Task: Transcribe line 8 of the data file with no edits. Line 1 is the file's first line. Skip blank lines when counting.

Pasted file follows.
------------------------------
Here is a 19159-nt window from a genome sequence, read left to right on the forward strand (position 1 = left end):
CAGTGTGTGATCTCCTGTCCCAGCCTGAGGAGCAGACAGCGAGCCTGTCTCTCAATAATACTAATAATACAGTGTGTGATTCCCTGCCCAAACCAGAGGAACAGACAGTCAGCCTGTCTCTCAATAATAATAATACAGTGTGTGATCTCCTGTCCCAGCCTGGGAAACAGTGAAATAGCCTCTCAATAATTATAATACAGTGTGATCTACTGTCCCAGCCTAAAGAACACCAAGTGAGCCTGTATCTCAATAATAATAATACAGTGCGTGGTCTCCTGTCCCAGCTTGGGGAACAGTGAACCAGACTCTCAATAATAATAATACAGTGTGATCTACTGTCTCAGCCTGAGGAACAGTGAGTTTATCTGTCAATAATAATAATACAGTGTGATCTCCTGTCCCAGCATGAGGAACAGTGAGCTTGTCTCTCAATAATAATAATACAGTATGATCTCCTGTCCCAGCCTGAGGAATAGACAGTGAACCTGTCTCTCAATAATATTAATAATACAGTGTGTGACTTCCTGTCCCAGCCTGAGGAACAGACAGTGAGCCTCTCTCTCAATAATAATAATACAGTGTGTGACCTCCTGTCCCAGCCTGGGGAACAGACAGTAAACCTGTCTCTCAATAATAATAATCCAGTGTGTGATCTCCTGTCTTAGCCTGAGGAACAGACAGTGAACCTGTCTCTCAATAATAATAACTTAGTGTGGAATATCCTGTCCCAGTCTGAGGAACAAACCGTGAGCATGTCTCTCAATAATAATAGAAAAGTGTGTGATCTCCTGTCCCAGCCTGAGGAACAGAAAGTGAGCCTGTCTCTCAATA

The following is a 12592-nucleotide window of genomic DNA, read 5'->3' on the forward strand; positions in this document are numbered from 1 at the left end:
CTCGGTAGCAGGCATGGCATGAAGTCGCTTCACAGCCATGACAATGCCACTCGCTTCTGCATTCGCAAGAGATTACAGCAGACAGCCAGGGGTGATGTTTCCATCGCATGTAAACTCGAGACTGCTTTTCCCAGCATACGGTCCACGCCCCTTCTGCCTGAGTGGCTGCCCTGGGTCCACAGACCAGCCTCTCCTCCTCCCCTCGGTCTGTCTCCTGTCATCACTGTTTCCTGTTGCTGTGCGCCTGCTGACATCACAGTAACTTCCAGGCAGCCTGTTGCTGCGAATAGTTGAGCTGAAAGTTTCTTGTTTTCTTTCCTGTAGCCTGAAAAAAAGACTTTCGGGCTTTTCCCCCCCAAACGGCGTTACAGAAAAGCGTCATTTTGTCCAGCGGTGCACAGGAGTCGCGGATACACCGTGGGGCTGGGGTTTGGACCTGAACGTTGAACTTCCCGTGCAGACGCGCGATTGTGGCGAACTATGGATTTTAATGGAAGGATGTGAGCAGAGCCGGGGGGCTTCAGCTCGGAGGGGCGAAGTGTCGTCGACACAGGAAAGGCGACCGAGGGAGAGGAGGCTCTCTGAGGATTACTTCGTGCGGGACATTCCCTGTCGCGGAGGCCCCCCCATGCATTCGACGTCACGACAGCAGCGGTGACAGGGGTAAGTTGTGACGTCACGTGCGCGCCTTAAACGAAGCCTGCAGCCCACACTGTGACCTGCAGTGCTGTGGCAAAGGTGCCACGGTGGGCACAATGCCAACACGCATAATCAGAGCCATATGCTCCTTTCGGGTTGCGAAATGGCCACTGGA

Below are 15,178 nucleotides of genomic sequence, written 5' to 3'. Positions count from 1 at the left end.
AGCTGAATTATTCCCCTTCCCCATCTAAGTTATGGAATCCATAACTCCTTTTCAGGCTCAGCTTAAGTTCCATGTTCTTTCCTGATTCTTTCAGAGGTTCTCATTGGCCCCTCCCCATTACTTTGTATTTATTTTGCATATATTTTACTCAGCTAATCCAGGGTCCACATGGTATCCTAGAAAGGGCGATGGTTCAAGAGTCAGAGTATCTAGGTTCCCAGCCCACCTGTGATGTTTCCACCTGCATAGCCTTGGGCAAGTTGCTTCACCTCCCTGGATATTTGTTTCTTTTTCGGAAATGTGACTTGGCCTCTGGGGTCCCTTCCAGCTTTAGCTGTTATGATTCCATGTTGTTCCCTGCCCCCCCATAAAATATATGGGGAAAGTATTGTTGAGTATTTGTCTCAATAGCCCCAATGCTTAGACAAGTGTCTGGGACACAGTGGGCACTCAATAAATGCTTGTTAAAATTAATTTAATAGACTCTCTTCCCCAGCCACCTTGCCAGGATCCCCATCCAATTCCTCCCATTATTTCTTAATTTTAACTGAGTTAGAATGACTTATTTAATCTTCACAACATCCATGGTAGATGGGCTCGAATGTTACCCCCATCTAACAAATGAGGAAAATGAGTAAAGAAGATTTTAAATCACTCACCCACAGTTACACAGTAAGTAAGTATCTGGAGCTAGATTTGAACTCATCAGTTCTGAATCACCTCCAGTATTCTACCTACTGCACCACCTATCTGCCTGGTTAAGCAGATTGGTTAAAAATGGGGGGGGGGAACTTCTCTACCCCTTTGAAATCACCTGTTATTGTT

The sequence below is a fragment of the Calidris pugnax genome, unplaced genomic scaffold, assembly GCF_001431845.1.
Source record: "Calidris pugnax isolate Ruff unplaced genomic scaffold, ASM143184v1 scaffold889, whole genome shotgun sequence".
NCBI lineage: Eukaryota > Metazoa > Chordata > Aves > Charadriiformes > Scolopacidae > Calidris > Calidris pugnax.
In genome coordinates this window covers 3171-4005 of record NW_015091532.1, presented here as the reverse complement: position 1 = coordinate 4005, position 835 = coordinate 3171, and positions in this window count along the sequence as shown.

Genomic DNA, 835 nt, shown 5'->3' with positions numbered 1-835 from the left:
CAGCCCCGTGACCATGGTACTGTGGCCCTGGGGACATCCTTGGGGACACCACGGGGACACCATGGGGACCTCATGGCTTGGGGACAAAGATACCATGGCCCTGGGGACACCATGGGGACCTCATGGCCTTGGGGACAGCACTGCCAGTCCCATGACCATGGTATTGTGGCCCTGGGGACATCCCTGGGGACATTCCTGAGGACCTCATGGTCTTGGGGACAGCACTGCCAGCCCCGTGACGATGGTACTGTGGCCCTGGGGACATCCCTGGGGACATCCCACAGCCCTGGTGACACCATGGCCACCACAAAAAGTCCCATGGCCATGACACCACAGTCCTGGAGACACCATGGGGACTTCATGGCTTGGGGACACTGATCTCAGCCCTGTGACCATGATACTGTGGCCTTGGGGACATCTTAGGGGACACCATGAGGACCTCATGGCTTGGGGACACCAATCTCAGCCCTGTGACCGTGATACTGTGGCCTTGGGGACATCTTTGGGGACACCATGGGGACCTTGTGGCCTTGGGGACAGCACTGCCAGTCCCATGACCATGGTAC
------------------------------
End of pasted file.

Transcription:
Source record: "Calidris pugnax isolate Ruff unplaced genomic scaffold, ASM143184v1 scaffold889, whole genome shotgun sequence".